Reflecting Surface

There is an interesting article on ReadWriteWeb about “11 Things Startups Should Know about Enterprise 2.0“.

I will not paraphrase it here but number 11 taps into some of the conversations we have been having about the tensions between the silo nature of the enterprise and the open nature of social media.

As a CIO I would say that the most difficult thing for startups to do is to be able to show that they can solve my problem. I like examples, real world examples, and so you get the chicken and egg situation where sales depend on having a proven solution but getting that proof requires someone to have bought the product/service in the first place.

This is why we need to be smarter around innovation and risk. Too often my world takes an engineering approach where we expect every solution to be a Forth Bridge and we assign process and overheads accordingly. There are times when this is absolutely right but not every problem is the Forth Bridge, agility and innovation require us to be smarter.

We also need to become much better at sharing experience and knowledge amongst ourselves. Things like Digital People are a start as is GovBarCamp but we need to be more radical. Perhaps we need a Government 2.0 Unconference? Hmm…


Battleship Row

I have just finished reading “Sacred Vessels: The Cult of the Battleship and the Rise of the US Navy” by Robert L. O’Connell. Naval history is not a particular interest of mine but I found the book fascinating.

Battleships, like dinosaurs, have an ability to capture the minds of small children. They are huge and dangerous and, without getting tiresomely Freudian, they do symbolise power.

The problem is the potential gulf between symbol and reality, the battleship as signifier rather than combatant.

And that brings me to IT and social networking.

The battleship was the logical consequence of decisions that were rational and coherent in their own world. The bigger the ship, the greater the firepower and the armour it could carry, so the only counter was an even bigger ship or even more ships of an equivalent size. This then led to a constant spiral of growth as battleships became larger and more numerous.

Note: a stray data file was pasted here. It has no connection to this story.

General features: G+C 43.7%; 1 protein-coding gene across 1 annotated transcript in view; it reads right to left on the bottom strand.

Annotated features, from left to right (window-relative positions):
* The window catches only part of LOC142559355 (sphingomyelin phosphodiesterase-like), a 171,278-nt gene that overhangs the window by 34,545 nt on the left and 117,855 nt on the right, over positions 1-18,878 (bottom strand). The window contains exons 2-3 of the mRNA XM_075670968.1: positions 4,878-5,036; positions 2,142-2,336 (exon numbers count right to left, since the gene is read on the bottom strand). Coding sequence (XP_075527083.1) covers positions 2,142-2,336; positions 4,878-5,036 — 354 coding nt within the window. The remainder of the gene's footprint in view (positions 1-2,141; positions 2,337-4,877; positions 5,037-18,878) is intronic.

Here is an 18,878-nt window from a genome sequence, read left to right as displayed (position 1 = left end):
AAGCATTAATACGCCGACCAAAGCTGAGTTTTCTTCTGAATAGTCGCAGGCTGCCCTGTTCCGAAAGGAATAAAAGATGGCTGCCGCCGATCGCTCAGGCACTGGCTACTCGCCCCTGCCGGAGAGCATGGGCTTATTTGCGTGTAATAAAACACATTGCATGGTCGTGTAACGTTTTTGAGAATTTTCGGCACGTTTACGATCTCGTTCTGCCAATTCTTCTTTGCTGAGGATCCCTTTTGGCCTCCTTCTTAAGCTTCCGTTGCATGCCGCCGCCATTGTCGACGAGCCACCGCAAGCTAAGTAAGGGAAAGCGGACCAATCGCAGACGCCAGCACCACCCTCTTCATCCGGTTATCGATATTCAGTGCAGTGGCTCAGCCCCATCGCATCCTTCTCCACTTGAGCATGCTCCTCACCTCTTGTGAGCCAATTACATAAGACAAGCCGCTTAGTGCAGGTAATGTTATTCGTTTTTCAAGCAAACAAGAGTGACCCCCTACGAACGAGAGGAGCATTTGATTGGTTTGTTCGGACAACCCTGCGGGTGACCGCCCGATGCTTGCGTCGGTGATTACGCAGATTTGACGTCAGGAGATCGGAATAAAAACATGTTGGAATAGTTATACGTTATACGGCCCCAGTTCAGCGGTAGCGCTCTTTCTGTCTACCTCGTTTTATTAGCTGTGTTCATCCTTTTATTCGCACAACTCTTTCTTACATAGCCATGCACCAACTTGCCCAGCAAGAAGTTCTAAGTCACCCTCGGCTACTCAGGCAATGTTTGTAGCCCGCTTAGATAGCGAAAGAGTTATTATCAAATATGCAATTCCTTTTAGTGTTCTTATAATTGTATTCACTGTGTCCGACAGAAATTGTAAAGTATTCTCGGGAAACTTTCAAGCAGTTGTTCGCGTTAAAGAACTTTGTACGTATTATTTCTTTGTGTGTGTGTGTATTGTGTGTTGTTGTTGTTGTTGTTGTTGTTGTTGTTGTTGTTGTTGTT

Battleships also had the benefits of being a visible symbol of national power, of keeping an industrial base and skilled workers in work, and preserving a rigid hierarchy of authority – naval officers would start out in a small ship and then work their way through an orderly career path of destroyer, cruiser, battleship.

The problem was that the world where the battleship made sense was a world where planes and submarines and torpedoes and fast surface craft did not exist. Experience showed time and again that the battleship was a target, much more than a successful weapon.

It would be easy to mock those who clung to the romantic vision of the battleship long after experience showed that it was just a very big target but we all do similar things. Letting go of beliefs when the evidence changes is a difficult thing to do.

I wonder if our current battleship is the office? Or rather the bureaucracy which we embody in the office?

The office bureaucracy has many benefits. It is a visible symbol of an organization’s power and status. It provides work for large numbers of people. And it provides a visible hierarchy for people, from the post room to the board room, there is a place for everyone.

Hmm, it all sounds kind of familiar.

So are social networks and IT things that fit inside that model or are we among the disruptive change agents that mean that the office bureaucracy will go the way of the battleship?

I din’t have the answer but I find the question intriguing.